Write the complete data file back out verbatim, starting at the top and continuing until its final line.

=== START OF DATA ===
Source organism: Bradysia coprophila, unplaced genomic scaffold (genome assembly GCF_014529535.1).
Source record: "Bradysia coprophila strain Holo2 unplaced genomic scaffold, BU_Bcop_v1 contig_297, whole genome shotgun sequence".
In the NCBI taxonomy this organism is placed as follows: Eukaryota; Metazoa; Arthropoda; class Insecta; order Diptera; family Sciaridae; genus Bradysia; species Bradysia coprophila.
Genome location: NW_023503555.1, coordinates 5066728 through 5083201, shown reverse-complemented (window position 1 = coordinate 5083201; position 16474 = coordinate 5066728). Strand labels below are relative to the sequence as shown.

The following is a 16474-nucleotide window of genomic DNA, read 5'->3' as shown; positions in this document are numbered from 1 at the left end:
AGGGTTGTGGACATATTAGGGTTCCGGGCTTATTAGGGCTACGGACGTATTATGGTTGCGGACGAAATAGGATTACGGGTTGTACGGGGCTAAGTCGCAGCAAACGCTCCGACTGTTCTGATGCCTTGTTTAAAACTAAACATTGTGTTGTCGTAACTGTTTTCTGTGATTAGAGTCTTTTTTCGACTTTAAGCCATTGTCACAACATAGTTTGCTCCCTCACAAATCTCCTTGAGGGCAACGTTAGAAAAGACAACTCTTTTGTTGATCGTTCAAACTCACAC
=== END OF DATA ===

Source organism: Bradysia coprophila, unplaced genomic scaffold (genome assembly GCF_014529535.1).
Source record: "Bradysia coprophila strain Holo2 unplaced genomic scaffold, BU_Bcop_v1 contig_297, whole genome shotgun sequence".
In the NCBI taxonomy this organism is placed as follows: Eukaryota; Metazoa; Arthropoda; class Insecta; order Diptera; family Sciaridae; genus Bradysia; species Bradysia coprophila.
Genome location: NW_023503555.1, coordinates 5066728 through 5083201, shown reverse-complemented (window position 1 = coordinate 5083201; position 16474 = coordinate 5066728). Strand labels below are relative to the sequence as shown.

The following is a 16474-nucleotide window of genomic DNA, read 5'->3' as shown; positions in this document are numbered from 1 at the left end:
AGGGTTGTGGACATATTAGGGTTCCGGGCTTATTAGGGCTACGGACGTATTATGGTTGCGGACGAAATAGGATTACGGGTTGTACGGGGCTAAGTCGCAGCAAACGCTCCGACTGTTCTGATGCCTTGTTTAAAACTAAACATTGTGTTGTCGTAACTGTTTTCTGTGATTAGAGTCTTTTTTCGACTTTAAGCCATTGTCACAACATAGTTTGCTCCCTCACAAATCTCCTTGAGGGCAACGTTAGAAAAGACAACTCTTTTGTTGATCGTTCAAACTCACAC